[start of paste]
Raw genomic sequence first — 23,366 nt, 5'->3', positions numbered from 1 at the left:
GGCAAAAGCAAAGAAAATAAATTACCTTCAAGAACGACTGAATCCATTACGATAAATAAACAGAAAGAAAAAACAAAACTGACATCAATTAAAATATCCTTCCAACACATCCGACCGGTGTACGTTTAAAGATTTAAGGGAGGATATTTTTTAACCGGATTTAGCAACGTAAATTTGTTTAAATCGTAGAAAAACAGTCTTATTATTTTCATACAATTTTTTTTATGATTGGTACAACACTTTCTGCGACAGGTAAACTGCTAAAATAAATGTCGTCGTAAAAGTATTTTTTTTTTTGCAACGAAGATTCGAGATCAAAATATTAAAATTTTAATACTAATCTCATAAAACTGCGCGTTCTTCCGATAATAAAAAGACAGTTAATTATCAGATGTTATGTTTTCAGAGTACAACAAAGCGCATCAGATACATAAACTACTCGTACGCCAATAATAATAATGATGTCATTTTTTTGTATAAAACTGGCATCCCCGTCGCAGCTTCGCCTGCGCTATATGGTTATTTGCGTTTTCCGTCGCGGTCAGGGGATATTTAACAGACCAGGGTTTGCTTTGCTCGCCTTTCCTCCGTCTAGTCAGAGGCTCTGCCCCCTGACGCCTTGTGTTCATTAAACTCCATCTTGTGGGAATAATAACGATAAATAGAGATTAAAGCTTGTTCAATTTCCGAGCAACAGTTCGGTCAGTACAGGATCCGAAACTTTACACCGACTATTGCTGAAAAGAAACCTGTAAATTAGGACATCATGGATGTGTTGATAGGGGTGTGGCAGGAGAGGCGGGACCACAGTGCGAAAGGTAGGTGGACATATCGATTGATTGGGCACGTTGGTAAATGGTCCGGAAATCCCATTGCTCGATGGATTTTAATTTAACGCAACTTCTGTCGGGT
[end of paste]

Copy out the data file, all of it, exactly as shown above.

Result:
Raw genomic sequence first — 23,366 nt, 5'->3', positions numbered from 1 at the left:
GGCAAAAGCAAAGAAAATAAATTACCTTCAAGAACGACTGAATCCATTACGATAAATAAACAGAAAGAAAAAACAAAACTGACATCAATTAAAATATCCTTCCAACACATCCGACCGGTGTACGTTTAAAGATTTAAGGGAGGATATTTTTTAACCGGATTTAGCAACGTAAATTTGTTTAAATCGTAGAAAAACAGTCTTATTATTTTCATACAATTTTTTTTATGATTGGTACAACACTTTCTGCGACAGGTAAACTGCTAAAATAAATGTCGTCGTAAAAGTATTTTTTTTTTTGCAACGAAGATTCGAGATCAAAATATTAAAATTTTAATACTAATCTCATAAAACTGCGCGTTCTTCCGATAATAAAAAGACAGTTAATTATCAGATGTTATGTTTTCAGAGTACAACAAAGCGCATCAGATACATAAACTACTCGTACGCCAATAATAATAATGATGTCATTTTTTTGTATAAAACTGGCATCCCCGTCGCAGCTTCGCCTGCGCTATATGGTTATTTGCGTTTTCCGTCGCGGTCAGGGGATATTTAACAGACCAGGGTTTGCTTTGCTCGCCTTTCCTCCGTCTAGTCAGAGGCTCTGCCCCCTGACGCCTTGTGTTCATTAAACTCCATCTTGTGGGAATAATAACGATAAATAGAGATTAAAGCTTGTTCAATTTCCGAGCAACAGTTCGGTCAGTACAGGATCCGAAACTTTACACCGACTATTGCTGAAAAGAAACCTGTAAATTAGGACATCATGGATGTGTTGATAGGGGTGTGGCAGGAGAGGCGGGACCACAGTGCGAAAGGTAGGTGGACATATCGATTGATTGGGCACGTTGGTAAATGGTCCGGAAATCCCATTGCTCGATGGATTTTAATTTAACGCAACTTCTGTCGGGT